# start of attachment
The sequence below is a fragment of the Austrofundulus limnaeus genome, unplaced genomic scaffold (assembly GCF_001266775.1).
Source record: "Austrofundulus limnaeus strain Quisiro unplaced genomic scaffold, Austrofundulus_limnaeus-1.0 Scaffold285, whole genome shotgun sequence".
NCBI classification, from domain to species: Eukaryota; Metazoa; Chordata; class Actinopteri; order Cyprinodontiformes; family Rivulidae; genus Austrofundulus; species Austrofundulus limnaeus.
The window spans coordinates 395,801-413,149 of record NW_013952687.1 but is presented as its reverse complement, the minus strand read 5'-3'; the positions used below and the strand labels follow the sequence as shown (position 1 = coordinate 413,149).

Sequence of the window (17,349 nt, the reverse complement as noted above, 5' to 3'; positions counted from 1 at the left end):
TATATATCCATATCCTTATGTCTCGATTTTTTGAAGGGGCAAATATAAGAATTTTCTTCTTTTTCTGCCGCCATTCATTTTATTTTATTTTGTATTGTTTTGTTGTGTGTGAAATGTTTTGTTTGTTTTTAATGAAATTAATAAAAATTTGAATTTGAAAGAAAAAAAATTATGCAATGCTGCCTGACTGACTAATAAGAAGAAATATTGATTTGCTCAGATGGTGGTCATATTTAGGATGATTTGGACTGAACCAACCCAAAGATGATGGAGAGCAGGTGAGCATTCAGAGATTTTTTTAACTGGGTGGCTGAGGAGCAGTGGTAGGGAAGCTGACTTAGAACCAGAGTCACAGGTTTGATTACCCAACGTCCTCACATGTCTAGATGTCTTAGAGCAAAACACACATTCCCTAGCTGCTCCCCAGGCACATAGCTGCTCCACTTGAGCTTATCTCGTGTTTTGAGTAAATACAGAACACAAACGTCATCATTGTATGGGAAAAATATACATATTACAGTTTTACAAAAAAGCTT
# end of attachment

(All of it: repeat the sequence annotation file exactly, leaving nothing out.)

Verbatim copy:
The sequence below is a fragment of the Austrofundulus limnaeus genome, unplaced genomic scaffold (assembly GCF_001266775.1).
Source record: "Austrofundulus limnaeus strain Quisiro unplaced genomic scaffold, Austrofundulus_limnaeus-1.0 Scaffold285, whole genome shotgun sequence".
NCBI classification, from domain to species: Eukaryota; Metazoa; Chordata; class Actinopteri; order Cyprinodontiformes; family Rivulidae; genus Austrofundulus; species Austrofundulus limnaeus.
The window spans coordinates 395,801-413,149 of record NW_013952687.1 but is presented as its reverse complement, the minus strand read 5'-3'; the positions used below and the strand labels follow the sequence as shown (position 1 = coordinate 413,149).

Sequence of the window (17,349 nt, the reverse complement as noted above, 5' to 3'; positions counted from 1 at the left end):
TATATATCCATATCCTTATGTCTCGATTTTTTGAAGGGGCAAATATAAGAATTTTCTTCTTTTTCTGCCGCCATTCATTTTATTTTATTTTGTATTGTTTTGTTGTGTGTGAAATGTTTTGTTTGTTTTTAATGAAATTAATAAAAATTTGAATTTGAAAGAAAAAAAATTATGCAATGCTGCCTGACTGACTAATAAGAAGAAATATTGATTTGCTCAGATGGTGGTCATATTTAGGATGATTTGGACTGAACCAACCCAAAGATGATGGAGAGCAGGTGAGCATTCAGAGATTTTTTTAACTGGGTGGCTGAGGAGCAGTGGTAGGGAAGCTGACTTAGAACCAGAGTCACAGGTTTGATTACCCAACGTCCTCACATGTCTAGATGTCTTAGAGCAAAACACACATTCCCTAGCTGCTCCCCAGGCACATAGCTGCTCCACTTGAGCTTATCTCGTGTTTTGAGTAAATACAGAACACAAACGTCATCATTGTATGGGAAAAATATACATATTACAGTTTTACAAAAAAGCTT